I have read the book, Jared in fact, but I would like someone else’s opinion who may have been in the same situation. My issue right now is that I can hardly ever wake up. I have to say about 20 alarms and unless I have been asleep at least 10 hours or so I never hear them. I used to sleep 12 to 15 or more hours but that of course includes getting up several times a night because MTC causes a lot of diarrhea so I wasn’t sleeping very well anyway, I sometimes wake up and the alarms have been going off for more than 2 hours. yet I still have no energy to get out of the bed and do anything. When I do forced myself up, I only feel better after taking my other meds –tincture of opium every 4 hrs for diarrhea (20+x/day and 6+ x/night w/o that), hydromorphone every 4 hrs for the pain from extensive bone mets (head to toe), and xanax am/pm for the severe depression and anxiety. I get a bit more energy as the day goes on, but if I skip these meds I get extremely agitated & spend the day in the bathroom and/or falling asleep. Sometimes I get up, and before I even taken the medicines I get a cup of coffee and 3 hours later find that I had fallen back asleep, yet I’m still exhausted. By the time it gets to be a normal person’s bedtime, I’m usually just feeling like I’ve gotten a second wind and only then do I feel like doing anything… So then I find hard to settle down and even try to go back to sleep. Consequently my days and nights are almost always totally turned around.
    My MTC was tested as being sporadic, and they did not see any adrenal tumors at the time, nor did the scans that I had at John Hopkins in 2009. The only other CT I have had since then was an abdominal CT in 2011 to check liver mets and nothing was mentioned about adrenal issues, but of course they weren’t looking for that. For those of you who have experienced this issue, I was wondering if you thought it sounded like an adrenal problem? I feel like I am totally backwards and that my cortisol levels are totally backwards to where they are higher at night time and lowest in the morning ( or afternoon) whenever I wake up.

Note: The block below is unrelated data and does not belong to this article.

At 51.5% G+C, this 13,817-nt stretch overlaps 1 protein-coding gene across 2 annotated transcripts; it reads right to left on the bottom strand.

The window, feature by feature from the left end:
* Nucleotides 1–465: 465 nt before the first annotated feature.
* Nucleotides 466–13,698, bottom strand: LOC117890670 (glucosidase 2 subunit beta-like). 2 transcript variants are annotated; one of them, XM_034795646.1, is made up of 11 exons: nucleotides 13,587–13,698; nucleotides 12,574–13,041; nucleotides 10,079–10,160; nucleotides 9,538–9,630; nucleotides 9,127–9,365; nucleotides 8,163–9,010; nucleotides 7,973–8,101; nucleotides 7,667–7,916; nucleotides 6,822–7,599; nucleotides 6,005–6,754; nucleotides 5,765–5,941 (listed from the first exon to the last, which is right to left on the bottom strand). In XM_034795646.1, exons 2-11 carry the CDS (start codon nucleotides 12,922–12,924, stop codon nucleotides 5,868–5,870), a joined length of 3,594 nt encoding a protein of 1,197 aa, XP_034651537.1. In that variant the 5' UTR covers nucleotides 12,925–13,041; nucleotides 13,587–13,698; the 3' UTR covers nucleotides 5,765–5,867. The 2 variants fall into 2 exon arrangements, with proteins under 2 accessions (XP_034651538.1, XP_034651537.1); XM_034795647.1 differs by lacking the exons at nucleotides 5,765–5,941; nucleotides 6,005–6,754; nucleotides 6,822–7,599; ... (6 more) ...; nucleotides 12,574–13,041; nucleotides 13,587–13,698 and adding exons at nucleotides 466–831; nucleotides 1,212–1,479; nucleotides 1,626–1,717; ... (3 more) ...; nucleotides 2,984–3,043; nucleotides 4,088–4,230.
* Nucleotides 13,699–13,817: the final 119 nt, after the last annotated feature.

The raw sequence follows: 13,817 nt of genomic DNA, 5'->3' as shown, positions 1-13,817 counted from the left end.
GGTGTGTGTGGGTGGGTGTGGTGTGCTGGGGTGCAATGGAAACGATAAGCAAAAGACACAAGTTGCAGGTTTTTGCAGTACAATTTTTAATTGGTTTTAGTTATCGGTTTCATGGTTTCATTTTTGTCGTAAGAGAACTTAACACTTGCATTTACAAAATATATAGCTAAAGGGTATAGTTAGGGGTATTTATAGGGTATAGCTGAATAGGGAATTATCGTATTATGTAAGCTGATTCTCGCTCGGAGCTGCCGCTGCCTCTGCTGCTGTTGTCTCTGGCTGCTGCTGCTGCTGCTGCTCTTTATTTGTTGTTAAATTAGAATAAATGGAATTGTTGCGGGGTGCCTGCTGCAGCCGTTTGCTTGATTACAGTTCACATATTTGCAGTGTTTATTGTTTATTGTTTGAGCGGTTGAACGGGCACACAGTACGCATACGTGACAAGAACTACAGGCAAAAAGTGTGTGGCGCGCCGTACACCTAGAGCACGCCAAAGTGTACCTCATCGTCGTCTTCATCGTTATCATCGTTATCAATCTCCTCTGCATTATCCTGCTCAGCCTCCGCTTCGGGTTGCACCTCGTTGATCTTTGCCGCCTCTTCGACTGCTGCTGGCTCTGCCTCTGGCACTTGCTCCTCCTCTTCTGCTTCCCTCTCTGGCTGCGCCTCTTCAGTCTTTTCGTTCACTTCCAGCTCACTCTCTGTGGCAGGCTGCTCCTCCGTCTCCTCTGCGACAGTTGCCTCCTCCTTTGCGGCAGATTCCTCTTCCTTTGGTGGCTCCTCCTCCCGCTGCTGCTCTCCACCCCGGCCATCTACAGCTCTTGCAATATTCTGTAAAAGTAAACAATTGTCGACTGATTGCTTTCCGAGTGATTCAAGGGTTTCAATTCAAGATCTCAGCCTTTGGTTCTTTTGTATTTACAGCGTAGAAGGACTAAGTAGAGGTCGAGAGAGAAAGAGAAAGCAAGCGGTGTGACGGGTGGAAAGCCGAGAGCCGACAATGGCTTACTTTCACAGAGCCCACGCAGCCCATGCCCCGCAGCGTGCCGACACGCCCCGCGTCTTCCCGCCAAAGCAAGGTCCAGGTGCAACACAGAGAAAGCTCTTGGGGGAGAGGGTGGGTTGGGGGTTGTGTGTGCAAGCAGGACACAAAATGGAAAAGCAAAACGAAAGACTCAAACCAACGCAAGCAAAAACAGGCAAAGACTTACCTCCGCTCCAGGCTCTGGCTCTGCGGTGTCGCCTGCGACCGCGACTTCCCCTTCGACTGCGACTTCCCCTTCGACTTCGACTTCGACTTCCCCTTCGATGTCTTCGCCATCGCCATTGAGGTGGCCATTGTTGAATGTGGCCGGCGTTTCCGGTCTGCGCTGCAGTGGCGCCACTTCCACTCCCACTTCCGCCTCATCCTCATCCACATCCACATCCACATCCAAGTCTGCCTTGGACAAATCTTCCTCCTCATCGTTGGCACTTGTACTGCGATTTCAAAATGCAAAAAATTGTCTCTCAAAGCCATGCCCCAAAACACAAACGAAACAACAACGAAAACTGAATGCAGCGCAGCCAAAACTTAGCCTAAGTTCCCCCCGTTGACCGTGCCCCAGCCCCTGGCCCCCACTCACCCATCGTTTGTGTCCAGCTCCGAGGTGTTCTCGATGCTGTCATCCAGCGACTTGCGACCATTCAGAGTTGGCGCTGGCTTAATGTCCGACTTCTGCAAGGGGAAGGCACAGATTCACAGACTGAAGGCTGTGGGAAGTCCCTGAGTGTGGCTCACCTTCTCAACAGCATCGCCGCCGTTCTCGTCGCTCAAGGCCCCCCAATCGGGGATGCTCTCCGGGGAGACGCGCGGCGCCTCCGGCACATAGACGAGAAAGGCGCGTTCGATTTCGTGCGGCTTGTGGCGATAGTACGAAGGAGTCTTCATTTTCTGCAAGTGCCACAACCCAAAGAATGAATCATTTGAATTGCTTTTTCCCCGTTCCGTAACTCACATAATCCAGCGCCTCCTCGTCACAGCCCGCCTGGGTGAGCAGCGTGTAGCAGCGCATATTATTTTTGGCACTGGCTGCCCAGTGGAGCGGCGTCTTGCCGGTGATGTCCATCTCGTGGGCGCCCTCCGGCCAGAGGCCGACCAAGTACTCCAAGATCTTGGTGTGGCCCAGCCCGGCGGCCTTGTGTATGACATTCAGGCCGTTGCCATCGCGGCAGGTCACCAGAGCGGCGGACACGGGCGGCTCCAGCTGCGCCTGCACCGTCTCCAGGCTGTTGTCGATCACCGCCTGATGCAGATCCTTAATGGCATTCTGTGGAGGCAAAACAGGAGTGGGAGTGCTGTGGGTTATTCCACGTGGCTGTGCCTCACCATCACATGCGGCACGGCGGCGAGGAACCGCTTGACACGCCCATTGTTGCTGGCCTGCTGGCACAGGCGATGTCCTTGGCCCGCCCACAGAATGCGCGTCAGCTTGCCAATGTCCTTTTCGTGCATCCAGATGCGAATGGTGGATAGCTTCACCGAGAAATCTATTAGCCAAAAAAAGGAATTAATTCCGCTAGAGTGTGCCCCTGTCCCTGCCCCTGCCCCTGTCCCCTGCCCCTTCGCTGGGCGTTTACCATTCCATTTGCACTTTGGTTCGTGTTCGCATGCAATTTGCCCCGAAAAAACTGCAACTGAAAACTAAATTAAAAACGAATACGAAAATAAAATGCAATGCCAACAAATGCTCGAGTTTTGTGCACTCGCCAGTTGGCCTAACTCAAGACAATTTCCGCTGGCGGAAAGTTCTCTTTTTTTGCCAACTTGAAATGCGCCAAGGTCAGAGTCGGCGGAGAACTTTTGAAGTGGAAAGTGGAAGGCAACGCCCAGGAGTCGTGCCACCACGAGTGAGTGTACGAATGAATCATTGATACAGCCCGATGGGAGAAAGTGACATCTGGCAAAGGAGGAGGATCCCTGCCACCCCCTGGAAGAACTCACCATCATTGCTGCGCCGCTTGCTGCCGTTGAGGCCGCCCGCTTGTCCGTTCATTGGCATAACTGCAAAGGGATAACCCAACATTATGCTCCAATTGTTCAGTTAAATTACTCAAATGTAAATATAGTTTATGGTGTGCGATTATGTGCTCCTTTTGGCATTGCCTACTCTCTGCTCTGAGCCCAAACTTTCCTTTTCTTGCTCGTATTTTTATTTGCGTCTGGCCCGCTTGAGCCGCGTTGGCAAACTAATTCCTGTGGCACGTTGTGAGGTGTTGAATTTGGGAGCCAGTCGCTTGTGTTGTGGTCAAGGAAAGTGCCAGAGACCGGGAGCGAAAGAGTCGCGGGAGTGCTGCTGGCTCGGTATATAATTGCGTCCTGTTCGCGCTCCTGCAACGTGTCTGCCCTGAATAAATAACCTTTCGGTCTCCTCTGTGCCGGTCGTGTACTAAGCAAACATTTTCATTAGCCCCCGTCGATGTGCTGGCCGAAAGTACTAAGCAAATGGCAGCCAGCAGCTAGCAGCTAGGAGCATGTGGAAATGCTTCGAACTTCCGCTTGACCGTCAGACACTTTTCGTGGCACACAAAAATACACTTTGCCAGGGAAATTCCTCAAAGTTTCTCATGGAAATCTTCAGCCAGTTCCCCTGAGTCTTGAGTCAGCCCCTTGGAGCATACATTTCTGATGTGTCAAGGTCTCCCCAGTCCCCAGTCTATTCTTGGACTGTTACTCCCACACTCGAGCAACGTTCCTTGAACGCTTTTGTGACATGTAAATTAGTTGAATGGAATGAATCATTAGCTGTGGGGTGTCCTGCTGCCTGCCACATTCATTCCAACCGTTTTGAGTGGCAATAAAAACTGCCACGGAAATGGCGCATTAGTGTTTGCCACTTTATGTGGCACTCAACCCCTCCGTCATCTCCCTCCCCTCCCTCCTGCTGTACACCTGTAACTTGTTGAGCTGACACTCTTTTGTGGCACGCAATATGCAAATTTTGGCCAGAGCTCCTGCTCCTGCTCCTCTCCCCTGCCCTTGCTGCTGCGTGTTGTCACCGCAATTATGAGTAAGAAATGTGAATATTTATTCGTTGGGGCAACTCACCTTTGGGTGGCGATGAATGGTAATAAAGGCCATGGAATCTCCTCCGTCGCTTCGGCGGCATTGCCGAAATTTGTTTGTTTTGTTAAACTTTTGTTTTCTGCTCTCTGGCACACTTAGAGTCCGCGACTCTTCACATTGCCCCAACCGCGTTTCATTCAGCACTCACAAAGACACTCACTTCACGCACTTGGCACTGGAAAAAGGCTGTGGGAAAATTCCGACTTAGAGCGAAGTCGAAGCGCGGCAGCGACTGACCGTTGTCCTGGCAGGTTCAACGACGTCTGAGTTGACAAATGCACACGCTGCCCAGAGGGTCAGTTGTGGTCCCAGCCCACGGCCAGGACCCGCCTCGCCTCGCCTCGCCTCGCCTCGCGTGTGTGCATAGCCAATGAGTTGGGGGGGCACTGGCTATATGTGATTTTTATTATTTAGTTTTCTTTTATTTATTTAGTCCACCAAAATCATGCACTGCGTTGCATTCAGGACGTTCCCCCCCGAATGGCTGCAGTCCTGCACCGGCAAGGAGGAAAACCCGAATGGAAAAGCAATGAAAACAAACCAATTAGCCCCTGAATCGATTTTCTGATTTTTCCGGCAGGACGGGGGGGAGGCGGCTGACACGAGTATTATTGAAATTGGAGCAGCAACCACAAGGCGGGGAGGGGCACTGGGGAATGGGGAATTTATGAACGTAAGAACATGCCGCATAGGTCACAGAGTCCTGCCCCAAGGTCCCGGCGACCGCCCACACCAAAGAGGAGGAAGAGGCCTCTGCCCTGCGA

As I said in the beginning, it’s certainly been no walk in the park. In addition to living with in trying to manage this good cancer, the reason I had to move out of my home, was that my ex narcissist of a husband could not handle being any kind of care taker, never once expressed caring or concern, and was actually for many years, causing a lot of my pain and problems by adding things to my food & drinks to hasten my demise, and knew that he could always blame it on the cancer. For many years I I was naive, & I tried to deny that anything was really happening in that regard, & I never had any camera in the house, but he did, so I cannot prove this. However, I just had some kind of intuition that told me I should move out when I did, and I now know, in hindsight, that I was a hundred percent correct and I probably would not be here if I had not left. Unfortunately, each of my three rentals in the past 5 years have been accessed while I have been away, and on several occasions when I have returned home and drank the coffee I had left or eaten something in particular, I become violently ill within 10-15 minutes and/or experience severe muscle spasms and shooting nerve pains (various bodily areas) that are debilitating and painful to the point that I am in tears. This is the same kind of severe pain that I was experiencing 24 hours a day before I moved out. Call the oncologist of course thanks just imagining this and he is convinced that I must have had tumors that were pressing on the spine so he sent me for three MRIs a couple weeks ago. I told him that would be wasteful because the was not occurring at that time and the MRI would therefore not show any pinched nerve or muscle spasms causing any nerve pain. MRI was not going to show any nerve involvement if the episode was not happening at the time. As I expected, the report came back indicating No nerve involvement relatedto spinal tumors, with only one area showing a slight flattening of the spinal column and some stenosis along with degenerative disc disease and a few herniated discs. So the only thing I received from those was yet another big fat medical bill.
    And as we all are aware, the financially devastating big fat medical bills – arising out of test after test that provide no conclusive answers and no real solutions– are just one of the lovely issues that we (& most cancer patients) are so “lucky and priviledged” to have to deal with, since we have this “good cancer”, which is such a “walk in the park”!

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  87. Mary Bode

    I have Medullary Carcinoma Thyroid cancer . I am having surgery on Monday to have my thyroid removed and both nodules removed . If anyone could give me advice or anything please help ! I know that this is going to be a long road ahead of me . This is very un expected but I guess cancer always is. I will have battle scars with this but I plan to win the battle ! I know it is going to be hard 🙁 Please give me any advice you can . Scared …………………………………. but strong at the same time.